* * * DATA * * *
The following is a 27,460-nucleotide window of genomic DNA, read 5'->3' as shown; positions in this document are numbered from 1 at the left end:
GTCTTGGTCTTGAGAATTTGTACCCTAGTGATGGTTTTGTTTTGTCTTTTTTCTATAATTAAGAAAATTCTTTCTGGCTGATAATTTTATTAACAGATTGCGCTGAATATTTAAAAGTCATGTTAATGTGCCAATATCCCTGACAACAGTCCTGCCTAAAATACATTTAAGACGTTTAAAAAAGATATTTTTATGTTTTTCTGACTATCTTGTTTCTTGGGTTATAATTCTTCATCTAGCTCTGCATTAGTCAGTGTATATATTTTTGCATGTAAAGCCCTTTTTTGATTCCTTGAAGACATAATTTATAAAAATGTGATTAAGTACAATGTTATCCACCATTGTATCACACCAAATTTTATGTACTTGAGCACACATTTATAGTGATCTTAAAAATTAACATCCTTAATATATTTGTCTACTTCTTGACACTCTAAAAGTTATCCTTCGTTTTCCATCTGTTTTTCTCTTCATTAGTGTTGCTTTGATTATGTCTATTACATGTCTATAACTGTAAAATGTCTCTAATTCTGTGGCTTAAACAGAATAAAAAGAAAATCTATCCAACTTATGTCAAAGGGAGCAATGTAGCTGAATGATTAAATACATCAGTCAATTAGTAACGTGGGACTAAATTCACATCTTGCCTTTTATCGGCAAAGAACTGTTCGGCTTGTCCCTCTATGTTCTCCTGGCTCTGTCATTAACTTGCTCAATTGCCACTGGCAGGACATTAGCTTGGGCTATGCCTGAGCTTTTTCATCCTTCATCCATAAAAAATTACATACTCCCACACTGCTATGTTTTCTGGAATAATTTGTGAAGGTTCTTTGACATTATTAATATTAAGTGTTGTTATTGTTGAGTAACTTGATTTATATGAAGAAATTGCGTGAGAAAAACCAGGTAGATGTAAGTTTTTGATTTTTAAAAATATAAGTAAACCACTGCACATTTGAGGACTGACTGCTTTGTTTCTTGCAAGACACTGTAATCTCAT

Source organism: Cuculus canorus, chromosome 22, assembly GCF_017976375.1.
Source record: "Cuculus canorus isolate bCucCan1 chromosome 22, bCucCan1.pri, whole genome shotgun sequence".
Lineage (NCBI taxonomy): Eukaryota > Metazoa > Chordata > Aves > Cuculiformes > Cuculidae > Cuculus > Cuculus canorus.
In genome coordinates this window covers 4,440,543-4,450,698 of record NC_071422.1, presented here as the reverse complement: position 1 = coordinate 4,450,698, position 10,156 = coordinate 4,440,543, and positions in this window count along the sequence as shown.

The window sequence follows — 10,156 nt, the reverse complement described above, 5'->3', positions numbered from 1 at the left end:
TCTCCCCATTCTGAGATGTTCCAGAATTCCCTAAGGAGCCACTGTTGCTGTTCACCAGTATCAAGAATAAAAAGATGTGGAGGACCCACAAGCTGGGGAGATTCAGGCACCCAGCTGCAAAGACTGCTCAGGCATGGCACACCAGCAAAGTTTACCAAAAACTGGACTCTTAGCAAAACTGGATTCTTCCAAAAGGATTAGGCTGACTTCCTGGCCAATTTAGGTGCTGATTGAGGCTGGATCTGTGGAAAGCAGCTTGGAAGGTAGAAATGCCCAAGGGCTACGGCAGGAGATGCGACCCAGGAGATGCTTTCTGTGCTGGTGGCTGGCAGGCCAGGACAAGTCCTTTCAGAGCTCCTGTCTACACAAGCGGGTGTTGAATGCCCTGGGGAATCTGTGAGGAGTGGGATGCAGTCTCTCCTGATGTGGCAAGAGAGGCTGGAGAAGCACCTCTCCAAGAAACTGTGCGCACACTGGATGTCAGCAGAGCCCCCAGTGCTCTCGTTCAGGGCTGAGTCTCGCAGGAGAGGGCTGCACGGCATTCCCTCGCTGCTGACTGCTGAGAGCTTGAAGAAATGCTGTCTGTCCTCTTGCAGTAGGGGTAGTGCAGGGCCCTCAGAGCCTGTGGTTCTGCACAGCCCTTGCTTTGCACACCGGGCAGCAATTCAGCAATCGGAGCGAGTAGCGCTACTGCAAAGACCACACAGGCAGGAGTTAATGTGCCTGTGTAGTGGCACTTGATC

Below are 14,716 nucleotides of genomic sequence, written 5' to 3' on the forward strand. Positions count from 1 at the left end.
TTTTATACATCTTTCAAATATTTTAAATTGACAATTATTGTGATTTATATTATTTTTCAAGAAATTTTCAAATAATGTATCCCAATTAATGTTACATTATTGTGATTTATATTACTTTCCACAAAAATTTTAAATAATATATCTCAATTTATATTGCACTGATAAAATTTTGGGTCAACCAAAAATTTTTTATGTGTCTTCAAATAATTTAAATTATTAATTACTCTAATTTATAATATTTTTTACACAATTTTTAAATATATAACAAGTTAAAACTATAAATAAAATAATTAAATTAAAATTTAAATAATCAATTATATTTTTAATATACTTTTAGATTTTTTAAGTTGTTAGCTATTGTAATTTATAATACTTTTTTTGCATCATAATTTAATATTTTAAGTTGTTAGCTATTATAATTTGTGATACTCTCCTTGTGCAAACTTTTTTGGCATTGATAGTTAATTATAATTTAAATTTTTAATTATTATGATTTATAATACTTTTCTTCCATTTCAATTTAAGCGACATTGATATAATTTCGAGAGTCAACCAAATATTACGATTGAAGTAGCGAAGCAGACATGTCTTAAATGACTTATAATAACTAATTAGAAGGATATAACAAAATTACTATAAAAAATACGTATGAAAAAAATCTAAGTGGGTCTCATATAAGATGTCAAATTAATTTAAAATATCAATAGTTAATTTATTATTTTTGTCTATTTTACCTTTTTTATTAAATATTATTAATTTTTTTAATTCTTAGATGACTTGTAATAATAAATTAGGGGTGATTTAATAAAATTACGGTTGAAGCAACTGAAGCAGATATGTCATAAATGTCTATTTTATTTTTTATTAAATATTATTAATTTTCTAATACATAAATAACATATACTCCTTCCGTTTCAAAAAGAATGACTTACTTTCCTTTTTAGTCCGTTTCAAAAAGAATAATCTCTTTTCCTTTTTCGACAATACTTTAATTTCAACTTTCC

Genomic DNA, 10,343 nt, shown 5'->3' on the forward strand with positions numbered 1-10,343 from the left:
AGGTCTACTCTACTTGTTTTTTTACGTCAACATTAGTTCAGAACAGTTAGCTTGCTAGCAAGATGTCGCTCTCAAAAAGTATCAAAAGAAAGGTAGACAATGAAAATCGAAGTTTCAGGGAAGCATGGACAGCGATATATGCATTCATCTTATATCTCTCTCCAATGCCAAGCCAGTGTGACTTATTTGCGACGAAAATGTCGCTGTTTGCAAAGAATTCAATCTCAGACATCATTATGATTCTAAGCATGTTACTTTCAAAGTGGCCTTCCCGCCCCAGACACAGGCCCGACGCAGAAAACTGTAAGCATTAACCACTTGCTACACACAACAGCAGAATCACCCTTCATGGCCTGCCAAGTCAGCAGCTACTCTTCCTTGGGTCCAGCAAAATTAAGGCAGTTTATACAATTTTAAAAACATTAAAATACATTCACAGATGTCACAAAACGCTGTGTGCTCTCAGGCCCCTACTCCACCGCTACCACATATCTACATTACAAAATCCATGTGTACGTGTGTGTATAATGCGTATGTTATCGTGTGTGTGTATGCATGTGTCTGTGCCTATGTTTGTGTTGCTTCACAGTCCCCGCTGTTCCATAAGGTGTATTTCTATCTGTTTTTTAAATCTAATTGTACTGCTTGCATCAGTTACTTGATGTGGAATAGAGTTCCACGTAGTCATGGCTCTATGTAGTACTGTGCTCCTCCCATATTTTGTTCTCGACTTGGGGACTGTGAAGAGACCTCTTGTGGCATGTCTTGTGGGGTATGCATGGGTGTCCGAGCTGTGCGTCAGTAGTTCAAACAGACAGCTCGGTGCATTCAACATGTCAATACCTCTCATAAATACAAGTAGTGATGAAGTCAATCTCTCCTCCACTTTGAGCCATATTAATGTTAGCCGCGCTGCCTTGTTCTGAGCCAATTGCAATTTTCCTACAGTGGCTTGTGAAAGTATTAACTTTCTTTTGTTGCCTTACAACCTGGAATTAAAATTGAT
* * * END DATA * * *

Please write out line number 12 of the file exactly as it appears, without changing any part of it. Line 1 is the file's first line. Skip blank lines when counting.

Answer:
AGGTCTACTCTACTTGTTTTTTTACGTCAACATTAGTTCAGAACAGTTAGCTTGCTAGCAAGATGTCGCTCTCAAAAAGTATCAAAAGAAAGGTAGACAATGAAAATCGAAGTTTCAGGGAAGCATGGACAGCGATATATGCATTCATCTTATATCTCTCTCCAATGCCAAGCCAGTGTGACTTATTTGCGACGAAAATGTCGCTGTTTGCAAAGAATTCAATCTCAGACATCATTATGATTCTAAGCATGTTACTTTCAAAGTGGCCTTCCCGCCCCAGACACAGGCCCGACGCAGAAAACTGTAAGCATTAACCACTTGCTACACACAACAGCAGAATCACCCTTCATGGCCTGCCAAGTCAGCAGCTACTCTTCCTTGGGTCCAGCAAAATTAAGGCAGTTTATACAATTTTAAAAACATTAAAATACATTCACAGATGTCACAAAACGCTGTGTGCTCTCAGGCCCCTACTCCACCGCTACCACATATCTACATTACAAAATCCATGTGTACGTGTGTGTATAATGCGTATGTTATCGTGTGTGTGTATGCATGTGTCTGTGCCTATGTTTGTGTTGCTTCACAGTCCCCGCTGTTCCATAAGGTGTATTTCTATCTGTTTTTTAAATCTAATTGTACTGCTTGCATCAGTTACTTGATGTGGAATAGAGTTCCACGTAGTCATGGCTCTATGTAGTACTGTGCTCCTCCCATATTTTGTTCTCGACTTGGGGACTGTGAAGAGACCTCTTGTGGCATGTCTTGTGGGGTATGCATGGGTGTCCGAGCTGTGCGTCAGTAGTTCAAACAGACAGCTCGGTGCATTCAACATGTCAATACCTCTCATAAATACAAGTAGTGATGAAGTCAATCTCTCCTCCACTTTGAGCCATATTAATGTTAGCCGCGCTGCCTTGTTCTGAGCCAATTGCAATTTTCCTACAGTGGCTTGTGAAAGTATTAACTTTCTTTTGTTGCCTTACAACCTGGAATTAAAATTGAT